On the flight back from Tel Aviv in the spring of 2008 I decided that for my next adventure I was going to swim 5.25 miles in the ocean. I had no idea how but I knew there were people I could count on to help me through. My own ego and force of will featured prominently in this decision, too. Now April, I had 14 weeks to learn to swim 5.25 miles non-stop in the ocean by mid-July. In pool terms, that is 324 25-meter-pool-lengths or 162 laps. When I made the decision I could do only one without stopping.
One Down, 161 left to Go.
The stroke of choice for long distance swimmers is American Freestyle. In New York where I grew up learning the stroke, it is referred to as ‘crawl.’ For the sake of this blog assume that these terms are interchangeable.
Crawl is difficult. Disconcerting for beginners, your head is in the water so that your face is down. You breathe by rotating on your body axis trying not to get a mouthful of water. This is very difficult if you aren’t what I call ‘swim flexible.’ Also complicating matters is the fact that you can’t really see straight ahead to where you are going – in the pool you must rely on bottom markers to know how close to the wall you are. Finally, crawl is very easy to do if you are efficient and have excellent form. It is exhausting if you are not. The more tired you get, the worse your form providing an asymptotic decline in performance.
The first thing I needed to work on was my breathing. After 1 lap of crawl I was panting for air. A decade of bench presses left me muscle bound – not muscular but literally inflexible to stretch well enough to rotate and breath. I practiced stretching constantly. In the pool, out of the pool, morning, noon, and night.
In the ocean I assumed that I would need the ability to breath as well on my right side as well as my left so I would alternate lengths of the pool breathing on my right side with a length breathing on my left. This also forced my to work both my right and left shoulders evenly further helping me strengthen the muscles around the previously torn rotator cuff.
5.25 miles is a long, long way. Especially in water when you can do only 1/162 of the distance without stopping. I created an incremental improvement program to get better.
I knew that a mile was 64 lengths of the pool. I was determined that no workout would ever be less than one whole mile. My first sets of workouts were dividing that into 7 sets like I would in the gym. My first 6 sets would be 10 lengths of the pool. Not much but better than 2. At the end of that, I would rest for a bit. The rules were simple, do 10 laps, of any stroke, kick board or not without stopping. I think my first workout took my entire night.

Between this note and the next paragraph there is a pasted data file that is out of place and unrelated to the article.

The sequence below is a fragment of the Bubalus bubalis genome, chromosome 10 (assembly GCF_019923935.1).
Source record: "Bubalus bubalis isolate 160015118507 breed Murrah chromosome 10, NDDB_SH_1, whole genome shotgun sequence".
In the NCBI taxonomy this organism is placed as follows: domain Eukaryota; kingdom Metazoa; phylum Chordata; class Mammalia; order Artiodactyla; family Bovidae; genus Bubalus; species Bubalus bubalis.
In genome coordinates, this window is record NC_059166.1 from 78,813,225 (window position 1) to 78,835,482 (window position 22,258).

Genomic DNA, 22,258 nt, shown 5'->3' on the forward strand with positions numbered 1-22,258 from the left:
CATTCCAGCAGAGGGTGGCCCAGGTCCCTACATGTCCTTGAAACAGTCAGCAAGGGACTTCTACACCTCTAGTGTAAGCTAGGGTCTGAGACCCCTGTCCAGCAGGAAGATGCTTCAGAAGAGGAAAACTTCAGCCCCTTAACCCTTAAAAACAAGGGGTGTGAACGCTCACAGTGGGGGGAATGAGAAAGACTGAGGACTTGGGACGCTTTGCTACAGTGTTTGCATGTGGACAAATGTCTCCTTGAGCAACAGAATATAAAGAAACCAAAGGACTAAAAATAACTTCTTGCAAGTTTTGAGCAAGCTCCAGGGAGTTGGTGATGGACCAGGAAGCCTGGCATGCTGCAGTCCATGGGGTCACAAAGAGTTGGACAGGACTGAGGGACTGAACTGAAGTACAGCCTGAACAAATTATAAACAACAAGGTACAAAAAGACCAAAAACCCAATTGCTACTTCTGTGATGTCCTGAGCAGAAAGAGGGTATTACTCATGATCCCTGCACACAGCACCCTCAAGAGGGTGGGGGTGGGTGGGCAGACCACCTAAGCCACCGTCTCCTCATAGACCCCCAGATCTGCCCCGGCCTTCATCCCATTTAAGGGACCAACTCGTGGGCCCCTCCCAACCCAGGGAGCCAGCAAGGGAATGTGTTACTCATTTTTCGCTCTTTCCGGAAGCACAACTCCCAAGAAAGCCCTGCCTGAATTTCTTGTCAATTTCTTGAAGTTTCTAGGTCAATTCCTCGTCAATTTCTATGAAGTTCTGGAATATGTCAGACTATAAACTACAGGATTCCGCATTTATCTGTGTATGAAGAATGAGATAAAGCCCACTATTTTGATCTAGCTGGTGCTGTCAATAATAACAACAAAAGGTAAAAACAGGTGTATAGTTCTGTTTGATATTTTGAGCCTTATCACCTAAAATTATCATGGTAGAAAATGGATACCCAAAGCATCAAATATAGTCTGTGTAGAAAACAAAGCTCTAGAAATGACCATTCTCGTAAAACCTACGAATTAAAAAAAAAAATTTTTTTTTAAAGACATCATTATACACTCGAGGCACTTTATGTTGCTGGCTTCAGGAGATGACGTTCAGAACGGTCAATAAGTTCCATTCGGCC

Once my body adjusted to swimming for a mile a night, every other night, I stepped up the intensity. Breaststroke has always been very easy for me as is sidestroke. I would swim one set with only crawl and breast stroke and the next set after a short rest with the kick board and sidestroke. The focus was on getting as many laps of crawl in as possible.
After I knew that I could swim a mile without issue, albeit very slowly, I eliminated all rests between the sets. Now I was doing 64 straight lengths with no stopping. My next step was to eliminate the sidestroke and kick board laps making the entire workout only breaststroke and crawl.
At this point I would alternate every length or every lap of crawl with breaststroke. Eventually I was able to be more consistent with my freestyle numbers. I would swim 1 lap of crawl for every 1 lap of breast, then 2 laps of crawl for every one of breast. I had worked up to 5 crawl laps to every one breast when I decided to go for broke and do 8 laps of crawl – the equivalent of a quarter mile without stopping. I was overjoyed when I realized that I could! I remember the rest of my workout being an absolute joy I was so proud of myself!
After that progress came quickly. A quarter mile of crawl became a half mile of crawl. I would alternate a ‘fast quarter mile’ with a long, slow quarter mile. The night I did a full mile of freestyle without stopping I was criminally insane from the effort and oxygen deprivation but I grinned ear-to-ear! I think I told everyone about my accomplishment that I could reach via cell phone. I slept the sleep of the dead that night.